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Old 06-01-2010, 10:23 PM   #1 (permalink)
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I'm scared that I can't stop drinking.


Hi everyone. I'm crawling back after making progress a couple of weeks ago. I made it 8 days sober. I don't know what happened. Granted, my new sobriety coincided with some unfortunate news related to my work and personal life, but I know it's no excuse. That was probably my second real attempt at sobriety. I panicked and got overwhelmed. I stopped fighting and did what came naturally - I drank. And the next night, I drank again. And the cycle continued.

I'm scared that no matter what I do, I won't be able to live a sober life. I wake up in the morning full of resolve, but when I get home at night, it's like a flip switches in my brain. Must drink. Retreat. I realize this is probably something that you all hear a lot, and I'm sorry for the repetition. But I just don't know what to do to ensure that I won't give in and drink again. I feel powerless and worthless in this fight.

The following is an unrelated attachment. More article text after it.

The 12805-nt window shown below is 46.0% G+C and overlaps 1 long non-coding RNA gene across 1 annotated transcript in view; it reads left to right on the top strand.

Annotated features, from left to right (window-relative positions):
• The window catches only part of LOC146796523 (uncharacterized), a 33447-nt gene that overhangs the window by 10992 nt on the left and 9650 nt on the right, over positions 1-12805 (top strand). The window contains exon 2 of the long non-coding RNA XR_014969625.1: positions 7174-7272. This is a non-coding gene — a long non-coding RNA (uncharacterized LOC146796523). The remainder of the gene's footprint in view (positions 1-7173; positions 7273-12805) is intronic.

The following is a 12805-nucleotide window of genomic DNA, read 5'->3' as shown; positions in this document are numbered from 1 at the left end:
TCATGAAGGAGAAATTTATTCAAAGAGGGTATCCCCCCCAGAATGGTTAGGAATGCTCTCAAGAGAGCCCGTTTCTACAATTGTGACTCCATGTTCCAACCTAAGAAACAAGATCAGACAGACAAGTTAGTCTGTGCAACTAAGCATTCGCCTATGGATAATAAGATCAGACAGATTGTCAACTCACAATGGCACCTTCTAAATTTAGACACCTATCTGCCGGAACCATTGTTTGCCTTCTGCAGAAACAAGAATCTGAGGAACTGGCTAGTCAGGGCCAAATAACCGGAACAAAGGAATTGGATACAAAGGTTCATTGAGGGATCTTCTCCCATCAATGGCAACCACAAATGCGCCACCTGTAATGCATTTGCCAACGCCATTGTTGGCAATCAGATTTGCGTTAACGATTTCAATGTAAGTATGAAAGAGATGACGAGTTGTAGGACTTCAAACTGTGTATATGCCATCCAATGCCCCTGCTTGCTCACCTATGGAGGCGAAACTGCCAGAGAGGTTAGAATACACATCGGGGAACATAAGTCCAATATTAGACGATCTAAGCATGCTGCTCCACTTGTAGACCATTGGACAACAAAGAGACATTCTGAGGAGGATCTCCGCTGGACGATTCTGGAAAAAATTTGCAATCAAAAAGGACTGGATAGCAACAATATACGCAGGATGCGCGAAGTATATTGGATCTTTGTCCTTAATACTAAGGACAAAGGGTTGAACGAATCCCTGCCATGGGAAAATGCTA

I'm just sorry for everything I do when I'm like this. I want to get better. Do I need to wait around until some tragedy occurs as a result of my drinking? But really, my life feels like a prolonged alcohol-induced tragedy already. I don't want to unload on you all. I just feel very overwhelmed right now, and incapable of dealing with the basic actions/interactions that are expected of me on a daily basis.

I want to get help. I don't want to feel so bad about myself all the time. "Better" sounds like an empty promise at this point. Thank you for being here.

Abby
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Old 06-01-2010, 10:37 PM   #2 (permalink)
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Hi abby

You're right - it's normal to be scared - it's not easy to change your life and your responses to things - if it was easy no one would need be here.

It's not necessary to hit some 'bottom'...but most of us do - we wait until that point because, I think, we let the fear rule us.

I tried to quit for 15 years.

I was convinced - utterly convinced - this was my life...I'd always be 'a drunk'.

But then I nearly literally died...and I had to try something different, whether I liked it or not.

Support made all the difference for me - and accepting finally that I needed to change my life.

I drank all day every day for about 5 years, excepting days when I was sick or had no money left.

I'm 3 years sober now. My life now is all I used to imagine for myself.
I'm not rich or successful - but I'm happy, and content.

That's still a miracle to me.